You’ll know you’re ready when you can’t ignore the inner calling. As you embark on the journey, you will undoubtedly meet old ghosts, doubts, failures, childhood wounds that call to be healed. Your fears may suddenly rise up, threatening to defeat you before you even get started. But—and this is key—fear is just part of the territory. You continue despite your fears; this is called “courage.” Surrounded by the beautiful wilderness and with loving support from the community of guides and questers, you discover the place where you are already “home,” already whole.  A rite of passage marks a change in life stage.  At a time of transition, you may be hearing the call to quest, deep in your soul.

A Vision Quest, as a rite of passage, has a three-part structure: dying to an old life, crossing a threshold into “the other world,” and returning to the world you left behind. On the Vision Quest, you can dialogue with everything as “Sacred Other”: plants, animals, air, stars, wind. Our ancestors surely knew how to do this, but our modern world has forgotten.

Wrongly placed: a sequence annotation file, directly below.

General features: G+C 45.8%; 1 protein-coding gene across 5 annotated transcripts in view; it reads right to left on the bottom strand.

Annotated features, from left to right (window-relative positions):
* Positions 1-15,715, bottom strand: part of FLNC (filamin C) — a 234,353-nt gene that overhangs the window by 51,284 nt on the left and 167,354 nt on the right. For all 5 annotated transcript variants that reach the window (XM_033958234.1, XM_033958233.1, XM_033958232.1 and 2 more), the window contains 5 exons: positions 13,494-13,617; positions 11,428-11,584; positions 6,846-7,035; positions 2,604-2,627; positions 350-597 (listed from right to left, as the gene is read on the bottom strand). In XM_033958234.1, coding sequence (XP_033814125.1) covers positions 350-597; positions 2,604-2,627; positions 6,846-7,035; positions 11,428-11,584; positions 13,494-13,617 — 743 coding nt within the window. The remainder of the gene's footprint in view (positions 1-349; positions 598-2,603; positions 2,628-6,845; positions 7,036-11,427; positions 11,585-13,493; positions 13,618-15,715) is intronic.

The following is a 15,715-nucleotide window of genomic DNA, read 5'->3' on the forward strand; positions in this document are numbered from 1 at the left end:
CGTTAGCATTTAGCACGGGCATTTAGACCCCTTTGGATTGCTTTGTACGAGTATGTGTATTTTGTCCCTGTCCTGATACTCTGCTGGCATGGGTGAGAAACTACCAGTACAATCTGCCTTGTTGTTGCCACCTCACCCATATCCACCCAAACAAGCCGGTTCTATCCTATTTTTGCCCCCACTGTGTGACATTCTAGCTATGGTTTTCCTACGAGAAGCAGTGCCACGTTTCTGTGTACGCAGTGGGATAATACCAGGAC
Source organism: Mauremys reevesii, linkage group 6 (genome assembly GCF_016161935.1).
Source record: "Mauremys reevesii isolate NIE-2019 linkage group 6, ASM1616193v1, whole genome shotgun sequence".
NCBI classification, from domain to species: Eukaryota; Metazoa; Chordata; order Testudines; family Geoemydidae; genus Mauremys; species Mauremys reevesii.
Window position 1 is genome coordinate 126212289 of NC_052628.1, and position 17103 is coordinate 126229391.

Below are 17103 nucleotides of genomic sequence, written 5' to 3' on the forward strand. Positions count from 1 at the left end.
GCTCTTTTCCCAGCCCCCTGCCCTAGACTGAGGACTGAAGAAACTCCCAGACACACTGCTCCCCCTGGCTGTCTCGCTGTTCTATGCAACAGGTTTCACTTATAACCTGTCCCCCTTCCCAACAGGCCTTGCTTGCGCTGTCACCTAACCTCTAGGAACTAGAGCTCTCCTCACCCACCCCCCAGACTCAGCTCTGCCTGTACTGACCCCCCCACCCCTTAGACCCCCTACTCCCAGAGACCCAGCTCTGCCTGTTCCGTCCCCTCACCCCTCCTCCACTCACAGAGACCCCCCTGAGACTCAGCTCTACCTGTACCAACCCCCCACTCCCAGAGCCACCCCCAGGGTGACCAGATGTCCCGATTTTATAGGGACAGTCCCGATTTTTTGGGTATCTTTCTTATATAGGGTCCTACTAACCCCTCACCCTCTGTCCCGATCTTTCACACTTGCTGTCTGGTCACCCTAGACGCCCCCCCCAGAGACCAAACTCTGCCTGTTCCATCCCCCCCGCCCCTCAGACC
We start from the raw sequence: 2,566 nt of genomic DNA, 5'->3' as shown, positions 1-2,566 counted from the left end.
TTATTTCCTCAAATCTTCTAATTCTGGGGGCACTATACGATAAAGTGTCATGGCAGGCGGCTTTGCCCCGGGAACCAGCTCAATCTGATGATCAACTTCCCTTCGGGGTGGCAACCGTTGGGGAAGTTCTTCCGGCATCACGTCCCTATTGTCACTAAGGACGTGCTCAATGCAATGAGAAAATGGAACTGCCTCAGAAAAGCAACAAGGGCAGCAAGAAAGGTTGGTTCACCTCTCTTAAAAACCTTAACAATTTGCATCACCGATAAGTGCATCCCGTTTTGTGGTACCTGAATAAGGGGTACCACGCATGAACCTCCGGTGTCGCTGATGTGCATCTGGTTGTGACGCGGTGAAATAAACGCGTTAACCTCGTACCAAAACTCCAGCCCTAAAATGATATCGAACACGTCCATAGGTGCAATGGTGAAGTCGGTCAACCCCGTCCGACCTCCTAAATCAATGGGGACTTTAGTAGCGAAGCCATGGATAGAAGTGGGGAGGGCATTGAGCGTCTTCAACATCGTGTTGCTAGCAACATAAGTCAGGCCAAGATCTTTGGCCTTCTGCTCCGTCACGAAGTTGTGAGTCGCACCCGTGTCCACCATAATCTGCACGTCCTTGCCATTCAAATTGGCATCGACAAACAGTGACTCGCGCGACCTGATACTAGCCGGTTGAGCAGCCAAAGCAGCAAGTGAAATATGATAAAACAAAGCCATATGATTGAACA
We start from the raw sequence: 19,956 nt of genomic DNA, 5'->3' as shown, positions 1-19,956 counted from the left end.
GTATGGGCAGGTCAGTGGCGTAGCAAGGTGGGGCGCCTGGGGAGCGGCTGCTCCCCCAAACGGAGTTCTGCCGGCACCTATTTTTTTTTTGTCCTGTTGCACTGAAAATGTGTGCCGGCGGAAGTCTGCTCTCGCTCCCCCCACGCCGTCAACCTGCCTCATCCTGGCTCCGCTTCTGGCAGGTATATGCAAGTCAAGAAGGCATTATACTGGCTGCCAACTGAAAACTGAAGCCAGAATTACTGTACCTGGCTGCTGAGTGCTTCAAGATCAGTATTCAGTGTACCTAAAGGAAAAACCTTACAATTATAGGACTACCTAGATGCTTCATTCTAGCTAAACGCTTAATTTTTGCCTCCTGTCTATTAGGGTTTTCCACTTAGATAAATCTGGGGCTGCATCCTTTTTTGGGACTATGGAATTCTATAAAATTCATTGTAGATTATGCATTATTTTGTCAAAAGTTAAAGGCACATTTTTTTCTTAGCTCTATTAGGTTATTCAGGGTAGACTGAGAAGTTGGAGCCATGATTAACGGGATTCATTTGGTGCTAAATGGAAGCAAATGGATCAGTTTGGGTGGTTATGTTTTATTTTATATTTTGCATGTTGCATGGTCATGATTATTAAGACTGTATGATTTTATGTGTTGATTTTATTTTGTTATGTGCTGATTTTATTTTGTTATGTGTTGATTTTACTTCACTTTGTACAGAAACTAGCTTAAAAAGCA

Such a ceremony doesn’t mark what we wish were true, it marks what is true in our deepest nature. The Vision Quest solo, with its immersion in solitude and silence, offers a challenge that will allow you to claim the truth that has been growing inside.  As you prepare for the solo with the support and encouragement of the program guides, you begin to understand what your soul is telling you. When you step into wild nature, you’ll encounter your own wild soul, listen to its song, and begin to live from this bigger self. The poet David Whyte expresses it beautifully:

You must learn one thing.
the world was made to be free in…

Sometimes it takes darkness and the sweet
confinement of your aloneness
to learn

anything or anyone
that does not bring you alive

is too small for you.
~from Sweet Darkness

3. Why do you suggest fasting for the Vision Quest? What if I can’t fast?